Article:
MySQLi Tutorial: Connect, Select, Display, Close.

MySQLi Tutorial: Connect, Select, Display, Close.

Here is the table I’ll be using in this example, copy and paste it into your MySQL admin tool, commonly phpMyAdmin:

  `id` int(10) unsigned NOT NULL AUTO_INCREMENT,
  `name` varchar(30) NOT NULL,
  `age` int(10) unsigned NOT NULL,
  PRIMARY KEY (`id`)
INSERT INTO `people` (`id`, `name`, `age`) VALUES(1, 'Mike', 26);
INSERT INTO `people` (`id`, `name`, `age`) VALUES(2, 'Joe', 19);
INSERT INTO `people` (`id`, `name`, `age`) VALUES(3, 'Stephanie', 18);
INSERT INTO `people` (`id`, `name`, `age`) VALUES(4, 'Angela', 21);

Ok, lets dive right in, first we’ll need to connect to our database, using mysqli:

/* so we start by intializing the mysqli class
we will pass our credentials into the class initilization 
the order: host, username, password, database*/
$sql = new mysqli('localhost','username','password','database');
/* ok so we've connected, let's write our query, 
we'll set a variable called name */
$name = 'Mike';
$query = $sql->query("SELECT `age` FROM `people` WHERE `name` = '$name'");
$result = $query->fetch_object();
echo "$name is {$result->age} years old.";
/* ok we're done, let's close our connection */

And there we have it, a very simple connect, and display using the mysqli extension in PHP5. If you are coming from the mysql_* procedural functions, MySQLi can take some getting used to, fiddling with simple selects like this should help you get familiar with the syntax of using the class. If you are used to using classes (of your own or pre-made) this should come easily to you.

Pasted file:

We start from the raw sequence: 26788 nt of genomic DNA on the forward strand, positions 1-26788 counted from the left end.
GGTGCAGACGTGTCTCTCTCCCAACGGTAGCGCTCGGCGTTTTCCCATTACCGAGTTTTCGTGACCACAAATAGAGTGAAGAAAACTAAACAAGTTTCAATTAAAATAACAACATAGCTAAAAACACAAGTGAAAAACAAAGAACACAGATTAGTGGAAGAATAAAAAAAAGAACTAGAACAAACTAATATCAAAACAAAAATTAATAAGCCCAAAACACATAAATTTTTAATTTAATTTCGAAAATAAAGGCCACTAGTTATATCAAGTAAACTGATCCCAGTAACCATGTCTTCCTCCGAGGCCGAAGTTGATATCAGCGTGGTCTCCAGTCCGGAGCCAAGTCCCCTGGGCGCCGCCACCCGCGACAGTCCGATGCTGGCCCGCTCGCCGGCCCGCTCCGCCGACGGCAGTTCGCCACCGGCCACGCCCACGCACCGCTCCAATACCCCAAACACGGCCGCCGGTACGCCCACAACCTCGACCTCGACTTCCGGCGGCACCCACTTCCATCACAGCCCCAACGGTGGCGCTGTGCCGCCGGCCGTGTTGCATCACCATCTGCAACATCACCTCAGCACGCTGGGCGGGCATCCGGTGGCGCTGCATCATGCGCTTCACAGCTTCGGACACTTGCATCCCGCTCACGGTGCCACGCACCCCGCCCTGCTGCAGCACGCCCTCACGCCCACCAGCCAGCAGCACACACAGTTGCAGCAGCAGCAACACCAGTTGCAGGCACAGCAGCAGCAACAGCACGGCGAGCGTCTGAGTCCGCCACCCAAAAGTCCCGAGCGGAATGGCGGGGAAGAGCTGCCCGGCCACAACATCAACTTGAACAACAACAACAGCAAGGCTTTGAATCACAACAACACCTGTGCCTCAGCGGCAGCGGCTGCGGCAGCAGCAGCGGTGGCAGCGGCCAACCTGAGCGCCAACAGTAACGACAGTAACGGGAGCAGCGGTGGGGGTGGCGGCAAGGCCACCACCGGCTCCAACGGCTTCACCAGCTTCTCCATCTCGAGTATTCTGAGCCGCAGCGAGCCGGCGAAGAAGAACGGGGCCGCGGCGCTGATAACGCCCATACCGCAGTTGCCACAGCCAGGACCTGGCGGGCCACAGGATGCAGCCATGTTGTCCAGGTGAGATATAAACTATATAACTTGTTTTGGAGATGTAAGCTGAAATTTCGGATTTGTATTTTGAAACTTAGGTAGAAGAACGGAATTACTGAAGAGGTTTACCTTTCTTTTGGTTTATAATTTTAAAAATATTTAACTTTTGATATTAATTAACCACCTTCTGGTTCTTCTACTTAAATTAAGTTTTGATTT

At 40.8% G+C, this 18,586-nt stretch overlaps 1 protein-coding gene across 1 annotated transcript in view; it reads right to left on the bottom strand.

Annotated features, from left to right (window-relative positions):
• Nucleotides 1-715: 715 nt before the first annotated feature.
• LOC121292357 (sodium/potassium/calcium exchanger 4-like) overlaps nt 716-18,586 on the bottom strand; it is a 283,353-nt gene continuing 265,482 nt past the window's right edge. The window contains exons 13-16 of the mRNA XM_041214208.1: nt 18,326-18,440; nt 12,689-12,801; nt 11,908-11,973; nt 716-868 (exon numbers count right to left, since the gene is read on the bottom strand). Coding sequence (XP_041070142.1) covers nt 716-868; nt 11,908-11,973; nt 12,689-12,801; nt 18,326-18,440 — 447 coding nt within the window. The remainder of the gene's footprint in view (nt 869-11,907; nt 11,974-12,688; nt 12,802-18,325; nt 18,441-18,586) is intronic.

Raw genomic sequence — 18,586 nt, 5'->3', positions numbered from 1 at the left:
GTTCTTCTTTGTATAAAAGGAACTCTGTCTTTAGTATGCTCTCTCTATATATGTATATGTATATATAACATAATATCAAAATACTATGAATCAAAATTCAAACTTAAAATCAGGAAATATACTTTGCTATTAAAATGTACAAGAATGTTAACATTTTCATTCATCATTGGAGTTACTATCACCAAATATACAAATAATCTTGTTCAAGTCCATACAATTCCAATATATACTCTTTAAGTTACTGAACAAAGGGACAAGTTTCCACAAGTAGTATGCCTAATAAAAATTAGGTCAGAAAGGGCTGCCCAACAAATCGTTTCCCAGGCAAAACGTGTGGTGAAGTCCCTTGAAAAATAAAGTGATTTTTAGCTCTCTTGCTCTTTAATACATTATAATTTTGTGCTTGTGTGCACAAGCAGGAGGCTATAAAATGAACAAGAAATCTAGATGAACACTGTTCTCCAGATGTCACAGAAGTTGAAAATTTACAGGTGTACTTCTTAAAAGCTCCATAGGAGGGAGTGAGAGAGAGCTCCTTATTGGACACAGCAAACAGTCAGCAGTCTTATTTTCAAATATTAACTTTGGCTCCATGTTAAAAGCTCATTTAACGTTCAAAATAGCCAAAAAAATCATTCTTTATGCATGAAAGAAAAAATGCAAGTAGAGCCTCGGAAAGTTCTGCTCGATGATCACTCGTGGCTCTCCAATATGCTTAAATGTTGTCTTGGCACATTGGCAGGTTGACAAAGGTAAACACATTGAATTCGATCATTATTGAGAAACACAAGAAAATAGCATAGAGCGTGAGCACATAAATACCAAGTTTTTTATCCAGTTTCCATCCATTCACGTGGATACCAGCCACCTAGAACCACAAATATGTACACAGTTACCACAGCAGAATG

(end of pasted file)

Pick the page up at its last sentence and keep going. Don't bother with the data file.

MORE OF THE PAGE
I hope you found this useful, thanks for reading!

By Mike on March 23, 2011 | MySQLi, PHP, Tutorials
Tags: , , ,

PHP Tutorial: Introduction

In order to use PHP you will need three things:

  • Webserver (or webhost) with PHP installed
  • A text editor
  • A web browser
  • Optional: a database, such as MySQL

We’ll begin with getting in to PHP, so open up your text editor and enter the following (don’t copy and paste, you’ll learn slower!)


Your PHP code should always start and end with the above code. Although PHP has other tags that can be used such as <% %> (ASP tags) and (these are short tags), the ASP tags will not be working as of PHP6, and some people feel that the short tags are bad practice.

Ok back to the tutorial! Sometimes while you’re coding, you might want to leave yourself a note or two. You can accomplish this with comments. PHP has three types of comments, as displayed below.

#  The first comment type is a hash comment
#  anything after the hash, on the same line
#  will be ignored by PHP.

// the second type is the double forward slash comment
// anything after the double slashes, on the same line
//  will be ignored by PHP
/*  The third type is the multi-line comment
anything between the opener: / * (no space)
and the closer: * / (again, no space)
will be ignored by PHP */

And there you have it, some basic syntax to help you with your PHP development!

Hope to see you in the next tutorial.

By Mike on March 22, 2011 | PHP, Tutorials
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